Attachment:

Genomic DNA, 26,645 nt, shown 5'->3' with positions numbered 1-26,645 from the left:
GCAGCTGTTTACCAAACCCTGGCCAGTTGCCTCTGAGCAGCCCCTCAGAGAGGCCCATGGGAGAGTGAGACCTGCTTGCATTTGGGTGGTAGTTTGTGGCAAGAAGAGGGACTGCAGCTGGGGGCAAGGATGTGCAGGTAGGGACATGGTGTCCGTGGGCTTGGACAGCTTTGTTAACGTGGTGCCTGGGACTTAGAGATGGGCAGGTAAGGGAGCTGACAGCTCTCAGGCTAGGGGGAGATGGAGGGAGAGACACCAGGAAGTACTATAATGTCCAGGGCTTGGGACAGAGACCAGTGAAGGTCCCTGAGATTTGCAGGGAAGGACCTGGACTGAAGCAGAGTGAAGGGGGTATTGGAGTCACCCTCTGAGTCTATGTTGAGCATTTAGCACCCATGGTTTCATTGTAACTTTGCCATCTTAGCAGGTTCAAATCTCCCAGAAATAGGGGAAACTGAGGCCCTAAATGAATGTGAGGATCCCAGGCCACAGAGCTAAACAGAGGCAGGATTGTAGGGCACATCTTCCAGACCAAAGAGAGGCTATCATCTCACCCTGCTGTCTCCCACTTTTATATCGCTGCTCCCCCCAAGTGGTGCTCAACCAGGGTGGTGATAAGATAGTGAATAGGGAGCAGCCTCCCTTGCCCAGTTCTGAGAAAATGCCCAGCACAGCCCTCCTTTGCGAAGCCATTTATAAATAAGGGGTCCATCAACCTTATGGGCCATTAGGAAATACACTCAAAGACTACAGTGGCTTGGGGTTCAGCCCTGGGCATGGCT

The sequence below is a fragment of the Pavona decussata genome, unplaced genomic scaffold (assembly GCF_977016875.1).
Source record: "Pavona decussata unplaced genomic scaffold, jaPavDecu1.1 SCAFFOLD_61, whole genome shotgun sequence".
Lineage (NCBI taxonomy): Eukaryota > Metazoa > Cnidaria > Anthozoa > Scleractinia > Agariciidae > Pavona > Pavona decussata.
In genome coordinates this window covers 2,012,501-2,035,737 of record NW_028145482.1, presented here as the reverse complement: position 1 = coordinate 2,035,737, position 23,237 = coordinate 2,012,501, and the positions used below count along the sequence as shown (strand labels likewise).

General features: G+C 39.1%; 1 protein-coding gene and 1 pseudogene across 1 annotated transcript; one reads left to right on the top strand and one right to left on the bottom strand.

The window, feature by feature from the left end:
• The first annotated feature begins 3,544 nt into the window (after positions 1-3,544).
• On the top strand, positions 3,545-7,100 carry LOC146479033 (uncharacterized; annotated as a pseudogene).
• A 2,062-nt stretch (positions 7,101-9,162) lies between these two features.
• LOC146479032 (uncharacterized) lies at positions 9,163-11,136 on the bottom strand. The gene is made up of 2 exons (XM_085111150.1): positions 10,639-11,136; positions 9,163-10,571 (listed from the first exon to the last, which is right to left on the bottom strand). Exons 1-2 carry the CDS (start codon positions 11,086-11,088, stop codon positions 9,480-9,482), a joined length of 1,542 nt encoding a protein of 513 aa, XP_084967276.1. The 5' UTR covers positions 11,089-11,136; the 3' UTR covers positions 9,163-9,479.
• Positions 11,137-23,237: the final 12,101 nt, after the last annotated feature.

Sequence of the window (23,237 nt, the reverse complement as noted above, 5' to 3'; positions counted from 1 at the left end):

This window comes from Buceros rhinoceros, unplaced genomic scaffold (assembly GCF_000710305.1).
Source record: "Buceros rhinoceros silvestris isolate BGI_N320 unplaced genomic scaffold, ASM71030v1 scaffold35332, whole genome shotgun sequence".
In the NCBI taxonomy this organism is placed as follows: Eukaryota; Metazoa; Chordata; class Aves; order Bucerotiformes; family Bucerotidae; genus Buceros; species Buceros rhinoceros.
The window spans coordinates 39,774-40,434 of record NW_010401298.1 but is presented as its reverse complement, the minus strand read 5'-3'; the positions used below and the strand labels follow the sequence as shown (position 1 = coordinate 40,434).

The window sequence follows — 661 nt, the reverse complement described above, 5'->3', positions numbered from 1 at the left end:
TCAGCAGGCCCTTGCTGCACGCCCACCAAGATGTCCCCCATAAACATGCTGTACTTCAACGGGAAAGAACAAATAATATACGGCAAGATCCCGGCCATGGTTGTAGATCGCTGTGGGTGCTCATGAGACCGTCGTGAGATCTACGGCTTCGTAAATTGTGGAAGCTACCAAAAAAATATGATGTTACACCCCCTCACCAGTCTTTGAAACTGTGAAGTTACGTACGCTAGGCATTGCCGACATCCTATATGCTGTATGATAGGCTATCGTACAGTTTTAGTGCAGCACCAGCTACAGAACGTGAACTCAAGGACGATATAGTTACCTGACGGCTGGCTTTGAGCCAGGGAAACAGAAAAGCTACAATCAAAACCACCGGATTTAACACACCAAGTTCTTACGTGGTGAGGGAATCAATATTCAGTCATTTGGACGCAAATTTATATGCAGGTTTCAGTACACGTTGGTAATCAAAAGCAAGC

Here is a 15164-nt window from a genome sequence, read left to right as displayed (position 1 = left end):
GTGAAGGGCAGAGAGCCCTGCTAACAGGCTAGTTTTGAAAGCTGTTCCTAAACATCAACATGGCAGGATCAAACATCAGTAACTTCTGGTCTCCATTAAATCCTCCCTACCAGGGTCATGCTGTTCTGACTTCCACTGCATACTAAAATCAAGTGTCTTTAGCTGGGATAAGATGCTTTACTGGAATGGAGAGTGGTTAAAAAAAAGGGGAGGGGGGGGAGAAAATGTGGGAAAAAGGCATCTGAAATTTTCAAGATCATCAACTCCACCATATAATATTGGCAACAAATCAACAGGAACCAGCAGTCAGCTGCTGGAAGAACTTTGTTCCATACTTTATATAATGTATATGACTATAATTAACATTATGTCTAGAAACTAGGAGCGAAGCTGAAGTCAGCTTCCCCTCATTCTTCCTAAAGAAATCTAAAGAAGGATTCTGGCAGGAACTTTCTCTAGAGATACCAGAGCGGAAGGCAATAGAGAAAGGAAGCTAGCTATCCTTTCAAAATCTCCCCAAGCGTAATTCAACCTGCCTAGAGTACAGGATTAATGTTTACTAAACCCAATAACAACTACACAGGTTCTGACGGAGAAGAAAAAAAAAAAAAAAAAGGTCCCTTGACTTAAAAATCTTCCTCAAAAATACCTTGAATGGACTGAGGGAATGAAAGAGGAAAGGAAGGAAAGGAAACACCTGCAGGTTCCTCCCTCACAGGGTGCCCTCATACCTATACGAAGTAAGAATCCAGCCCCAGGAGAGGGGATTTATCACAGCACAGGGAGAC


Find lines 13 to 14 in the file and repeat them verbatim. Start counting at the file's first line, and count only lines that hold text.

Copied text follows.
• Positions 11,137-23,237: the final 12,101 nt, after the last annotated feature.

Sequence of the window (23,237 nt, the reverse complement as noted above, 5' to 3'; positions counted from 1 at the left end):